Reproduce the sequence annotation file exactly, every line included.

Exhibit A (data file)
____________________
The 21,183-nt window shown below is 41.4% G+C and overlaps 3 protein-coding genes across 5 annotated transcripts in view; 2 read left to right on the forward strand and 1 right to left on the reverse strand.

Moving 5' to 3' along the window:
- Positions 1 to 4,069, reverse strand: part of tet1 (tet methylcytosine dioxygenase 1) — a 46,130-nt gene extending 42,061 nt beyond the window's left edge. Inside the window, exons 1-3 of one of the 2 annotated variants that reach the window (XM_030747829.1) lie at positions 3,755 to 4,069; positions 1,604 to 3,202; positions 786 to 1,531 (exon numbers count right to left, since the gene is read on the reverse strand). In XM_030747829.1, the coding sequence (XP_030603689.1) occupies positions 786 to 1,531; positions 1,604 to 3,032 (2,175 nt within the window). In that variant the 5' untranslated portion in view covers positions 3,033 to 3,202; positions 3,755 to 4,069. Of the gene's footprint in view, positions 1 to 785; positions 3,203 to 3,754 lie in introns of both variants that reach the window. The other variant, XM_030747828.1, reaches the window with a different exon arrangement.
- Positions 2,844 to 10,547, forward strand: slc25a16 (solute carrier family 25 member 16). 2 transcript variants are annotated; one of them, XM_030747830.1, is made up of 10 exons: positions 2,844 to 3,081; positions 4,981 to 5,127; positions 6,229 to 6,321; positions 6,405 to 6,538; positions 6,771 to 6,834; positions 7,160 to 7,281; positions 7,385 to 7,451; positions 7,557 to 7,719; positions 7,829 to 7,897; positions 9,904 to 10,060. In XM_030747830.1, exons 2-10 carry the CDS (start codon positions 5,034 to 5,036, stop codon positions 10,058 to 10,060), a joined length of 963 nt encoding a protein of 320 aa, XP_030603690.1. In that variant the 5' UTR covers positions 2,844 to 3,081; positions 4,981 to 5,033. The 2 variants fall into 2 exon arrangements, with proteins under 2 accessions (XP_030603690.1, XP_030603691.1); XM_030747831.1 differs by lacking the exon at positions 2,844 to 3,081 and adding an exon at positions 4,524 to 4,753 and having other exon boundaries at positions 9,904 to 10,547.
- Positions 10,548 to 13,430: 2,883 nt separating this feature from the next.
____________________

The 21,183-nt window shown below is 41.4% G+C and overlaps 3 protein-coding genes across 5 annotated transcripts in view; 2 read left to right on the forward strand and 1 right to left on the reverse strand.

Moving 5' to 3' along the window:
- Positions 1 to 4,069, reverse strand: part of tet1 (tet methylcytosine dioxygenase 1) — a 46,130-nt gene extending 42,061 nt beyond the window's left edge. Inside the window, exons 1-3 of one of the 2 annotated variants that reach the window (XM_030747829.1) lie at positions 3,755 to 4,069; positions 1,604 to 3,202; positions 786 to 1,531 (exon numbers count right to left, since the gene is read on the reverse strand). In XM_030747829.1, the coding sequence (XP_030603689.1) occupies positions 786 to 1,531; positions 1,604 to 3,032 (2,175 nt within the window). In that variant the 5' untranslated portion in view covers positions 3,033 to 3,202; positions 3,755 to 4,069. Of the gene's footprint in view, positions 1 to 785; positions 3,203 to 3,754 lie in introns of both variants that reach the window. The other variant, XM_030747828.1, reaches the window with a different exon arrangement.
- Positions 2,844 to 10,547, forward strand: slc25a16 (solute carrier family 25 member 16). 2 transcript variants are annotated; one of them, XM_030747830.1, is made up of 10 exons: positions 2,844 to 3,081; positions 4,981 to 5,127; positions 6,229 to 6,321; positions 6,405 to 6,538; positions 6,771 to 6,834; positions 7,160 to 7,281; positions 7,385 to 7,451; positions 7,557 to 7,719; positions 7,829 to 7,897; positions 9,904 to 10,060. In XM_030747830.1, exons 2-10 carry the CDS (start codon positions 5,034 to 5,036, stop codon positions 10,058 to 10,060), a joined length of 963 nt encoding a protein of 320 aa, XP_030603690.1. In that variant the 5' UTR covers positions 2,844 to 3,081; positions 4,981 to 5,033. The 2 variants fall into 2 exon arrangements, with proteins under 2 accessions (XP_030603690.1, XP_030603691.1); XM_030747831.1 differs by lacking the exon at positions 2,844 to 3,081 and adding an exon at positions 4,524 to 4,753 and having other exon boundaries at positions 9,904 to 10,547.
- Positions 10,548 to 13,430: 2,883 nt separating this feature from the next.